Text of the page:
Twenty years ago, the BBC emailed to ask me to do Mastermind. It took me roughly 30 seconds to reply: ‘Thanks but no thanks’ The only TV quiz I had ever appeared on was the BBC Two Christmas Quiz. That was 30-odd years ago. I have yet to recover from the humiliation. Nothing, but nothing, could have persuaded me to sit in that black chair.
But they emailed back: I had misunderstood. They didn’t want me to answer the questions, they wanted me to ask them. Would I present Mastermind?
Why, of course! Getting paid to read out questions that I hadn’t even had to think of for myself, and for which I had all the answers on the card in front of me. And I even got to approve the questions. Not for their accuracy – quiz programmes like Mastermind buy their questions from specialist companies and get the answers vetted – but I like to think I made them a little less long-winded.
So that’s what I did for the next 18 years. If Celebrity Mastermind and Junior Mastermind are included in the reckoning I have probably asked more questions than any other Mastermind host... including the great Magnus Magnusson. But I have learned nothing.
Perhaps it would be more accurate to say that I have remembered nothing — but it comes down to the same thing in the end. (What’s the point of learning something if it is wiped from your memory bank faster than a politician’s promise?)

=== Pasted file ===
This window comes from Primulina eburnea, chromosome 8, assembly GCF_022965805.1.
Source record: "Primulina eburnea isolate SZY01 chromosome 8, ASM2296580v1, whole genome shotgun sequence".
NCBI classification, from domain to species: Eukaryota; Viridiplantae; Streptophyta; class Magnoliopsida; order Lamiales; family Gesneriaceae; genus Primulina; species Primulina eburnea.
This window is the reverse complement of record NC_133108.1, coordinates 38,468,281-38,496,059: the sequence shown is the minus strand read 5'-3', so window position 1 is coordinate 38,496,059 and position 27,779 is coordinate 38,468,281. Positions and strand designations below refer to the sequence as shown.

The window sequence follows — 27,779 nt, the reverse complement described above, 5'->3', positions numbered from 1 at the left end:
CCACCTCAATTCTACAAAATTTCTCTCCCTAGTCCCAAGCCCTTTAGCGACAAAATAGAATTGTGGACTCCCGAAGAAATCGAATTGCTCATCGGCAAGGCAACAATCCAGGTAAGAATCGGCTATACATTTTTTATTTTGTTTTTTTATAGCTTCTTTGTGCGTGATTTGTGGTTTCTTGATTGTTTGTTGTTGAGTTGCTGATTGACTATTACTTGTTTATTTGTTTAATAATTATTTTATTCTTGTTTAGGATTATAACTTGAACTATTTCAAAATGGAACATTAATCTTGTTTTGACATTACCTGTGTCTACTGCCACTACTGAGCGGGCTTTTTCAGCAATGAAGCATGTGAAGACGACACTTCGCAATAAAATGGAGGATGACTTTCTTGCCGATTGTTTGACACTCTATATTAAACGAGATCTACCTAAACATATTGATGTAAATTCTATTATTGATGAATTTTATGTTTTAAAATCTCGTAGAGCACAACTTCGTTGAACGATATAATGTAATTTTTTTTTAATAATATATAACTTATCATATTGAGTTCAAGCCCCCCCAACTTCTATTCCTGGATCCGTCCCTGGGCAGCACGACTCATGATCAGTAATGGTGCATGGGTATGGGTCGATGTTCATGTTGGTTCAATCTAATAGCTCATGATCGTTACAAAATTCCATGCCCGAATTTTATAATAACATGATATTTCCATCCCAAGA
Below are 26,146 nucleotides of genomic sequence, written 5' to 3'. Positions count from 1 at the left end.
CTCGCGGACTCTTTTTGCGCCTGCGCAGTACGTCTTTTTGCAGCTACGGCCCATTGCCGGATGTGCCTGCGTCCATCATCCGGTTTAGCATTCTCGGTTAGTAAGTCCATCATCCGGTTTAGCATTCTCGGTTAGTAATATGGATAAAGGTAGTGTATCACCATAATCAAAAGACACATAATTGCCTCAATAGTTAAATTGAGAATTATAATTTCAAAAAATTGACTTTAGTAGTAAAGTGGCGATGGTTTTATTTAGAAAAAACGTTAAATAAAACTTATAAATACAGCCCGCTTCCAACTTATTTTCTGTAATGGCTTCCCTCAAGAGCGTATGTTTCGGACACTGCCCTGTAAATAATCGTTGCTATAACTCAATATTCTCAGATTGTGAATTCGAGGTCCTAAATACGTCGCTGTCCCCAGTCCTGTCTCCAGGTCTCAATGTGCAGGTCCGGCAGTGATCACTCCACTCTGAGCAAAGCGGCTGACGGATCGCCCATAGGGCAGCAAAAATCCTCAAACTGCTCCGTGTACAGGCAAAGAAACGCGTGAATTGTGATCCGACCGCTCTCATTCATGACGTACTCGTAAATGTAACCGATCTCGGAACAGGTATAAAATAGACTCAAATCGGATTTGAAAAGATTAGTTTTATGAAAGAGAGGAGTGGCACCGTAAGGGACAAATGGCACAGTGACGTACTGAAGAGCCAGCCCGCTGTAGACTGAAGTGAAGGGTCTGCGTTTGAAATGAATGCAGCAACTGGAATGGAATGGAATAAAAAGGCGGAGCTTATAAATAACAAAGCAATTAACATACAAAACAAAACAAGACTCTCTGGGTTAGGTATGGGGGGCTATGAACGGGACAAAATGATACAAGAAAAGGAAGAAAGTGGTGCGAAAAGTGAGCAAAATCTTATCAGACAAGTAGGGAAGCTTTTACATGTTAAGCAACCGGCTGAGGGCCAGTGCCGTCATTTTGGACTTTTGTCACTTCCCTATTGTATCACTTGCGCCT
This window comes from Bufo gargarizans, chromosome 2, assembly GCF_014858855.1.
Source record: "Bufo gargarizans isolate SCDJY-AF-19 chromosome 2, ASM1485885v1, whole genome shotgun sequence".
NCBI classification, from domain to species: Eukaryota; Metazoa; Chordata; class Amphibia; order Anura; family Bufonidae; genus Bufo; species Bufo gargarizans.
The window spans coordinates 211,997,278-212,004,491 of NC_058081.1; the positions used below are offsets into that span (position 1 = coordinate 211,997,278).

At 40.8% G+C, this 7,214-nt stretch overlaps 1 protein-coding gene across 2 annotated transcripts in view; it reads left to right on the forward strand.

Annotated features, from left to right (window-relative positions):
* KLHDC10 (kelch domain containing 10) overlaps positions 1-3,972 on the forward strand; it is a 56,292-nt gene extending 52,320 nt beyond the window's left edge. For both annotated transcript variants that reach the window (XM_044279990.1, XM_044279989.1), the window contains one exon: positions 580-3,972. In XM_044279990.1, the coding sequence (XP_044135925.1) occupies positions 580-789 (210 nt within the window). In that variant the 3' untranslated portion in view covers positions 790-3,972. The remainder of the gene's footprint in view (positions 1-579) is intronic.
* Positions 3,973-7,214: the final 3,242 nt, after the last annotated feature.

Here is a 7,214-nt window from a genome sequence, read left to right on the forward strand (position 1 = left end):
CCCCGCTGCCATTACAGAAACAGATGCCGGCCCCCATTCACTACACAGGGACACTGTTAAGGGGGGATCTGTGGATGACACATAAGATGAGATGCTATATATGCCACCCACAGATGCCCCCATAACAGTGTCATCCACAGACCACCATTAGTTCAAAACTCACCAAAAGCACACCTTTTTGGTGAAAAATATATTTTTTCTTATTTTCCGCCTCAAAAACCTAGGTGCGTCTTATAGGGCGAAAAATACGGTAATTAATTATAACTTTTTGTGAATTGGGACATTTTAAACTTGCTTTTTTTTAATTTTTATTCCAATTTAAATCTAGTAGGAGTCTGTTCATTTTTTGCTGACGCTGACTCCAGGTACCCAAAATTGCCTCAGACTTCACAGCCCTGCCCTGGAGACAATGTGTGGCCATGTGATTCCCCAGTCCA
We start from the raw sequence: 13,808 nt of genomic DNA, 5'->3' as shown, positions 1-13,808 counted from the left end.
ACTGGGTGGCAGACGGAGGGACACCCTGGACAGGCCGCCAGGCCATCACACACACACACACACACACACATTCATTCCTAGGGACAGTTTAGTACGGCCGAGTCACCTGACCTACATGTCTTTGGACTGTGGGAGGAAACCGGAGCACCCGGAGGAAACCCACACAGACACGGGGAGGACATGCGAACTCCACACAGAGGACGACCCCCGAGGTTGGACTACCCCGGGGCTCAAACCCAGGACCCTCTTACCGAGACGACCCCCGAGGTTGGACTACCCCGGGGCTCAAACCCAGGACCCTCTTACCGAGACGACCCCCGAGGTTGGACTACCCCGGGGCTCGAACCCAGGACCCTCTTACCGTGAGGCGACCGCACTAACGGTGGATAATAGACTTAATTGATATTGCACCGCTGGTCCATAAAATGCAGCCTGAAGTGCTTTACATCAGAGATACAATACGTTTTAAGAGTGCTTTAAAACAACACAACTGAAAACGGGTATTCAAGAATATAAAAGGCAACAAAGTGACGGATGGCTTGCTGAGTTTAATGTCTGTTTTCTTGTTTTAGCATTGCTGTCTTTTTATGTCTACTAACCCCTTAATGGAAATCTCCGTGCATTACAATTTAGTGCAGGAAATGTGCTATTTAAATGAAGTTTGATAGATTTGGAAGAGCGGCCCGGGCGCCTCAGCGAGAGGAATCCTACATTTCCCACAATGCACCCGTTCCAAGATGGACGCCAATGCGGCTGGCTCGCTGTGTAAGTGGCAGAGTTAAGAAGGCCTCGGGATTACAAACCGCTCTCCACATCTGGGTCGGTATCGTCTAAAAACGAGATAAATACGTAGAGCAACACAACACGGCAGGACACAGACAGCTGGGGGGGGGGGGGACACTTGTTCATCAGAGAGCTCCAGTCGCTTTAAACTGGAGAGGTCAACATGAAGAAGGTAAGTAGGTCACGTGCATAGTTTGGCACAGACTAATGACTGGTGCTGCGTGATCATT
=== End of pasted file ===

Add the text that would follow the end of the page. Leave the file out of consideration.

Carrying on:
For 18 years I rattled out the questions at breakneck speed, mercilessly ending the dreams of those who imagined walking away with the glass bowl. On the rare occasions when the contender challenged my ‘incorrect’ ruling and we had to stop the recording to check, the contender was invariably proved right. But that’s the bit the viewers never got to see.
Nor did the viewers get to see the tantrums behind the scenes... because there weren’t any. Or at least not many. I suspect that’s because there is no money at stake. You can understand someone getting a bit tetchy if they’ve just blown their chances of £1 million landing in their bank account, but Mastermind contenders are of a different mettle. They tend to be the best sort of enthusiastic amateurs. If they win there is no cheering or (God forbid) whooping of the sort that has become infuriatingly compulsory on every broadcast show these days.
If they lose they ask to come back and try again after a mandatory cooling-off period. Not everyone, though. Not the contender who was so unimpressed by appearing in the black chair that when I asked her what her specialist subject was, she hadn’t the first idea. She’d forgotten.
But that happened in Celebrity Mastermind, where the answers were sometimes so bizarre I often felt they should get a bonus point.
The all-time greatest answer (for my money) came from EastEnders and Holby City actor Paul Bradley. I kicked off with a traditionally easy starter question: ‘What breakfast cereal do you associate with prison?’ His answer: ‘Cheerios’. Surely worth a bonus point, I thought, for what might have been a sharply satirical observation on the nation’s penal policy at the time. My producer wouldn’t let me.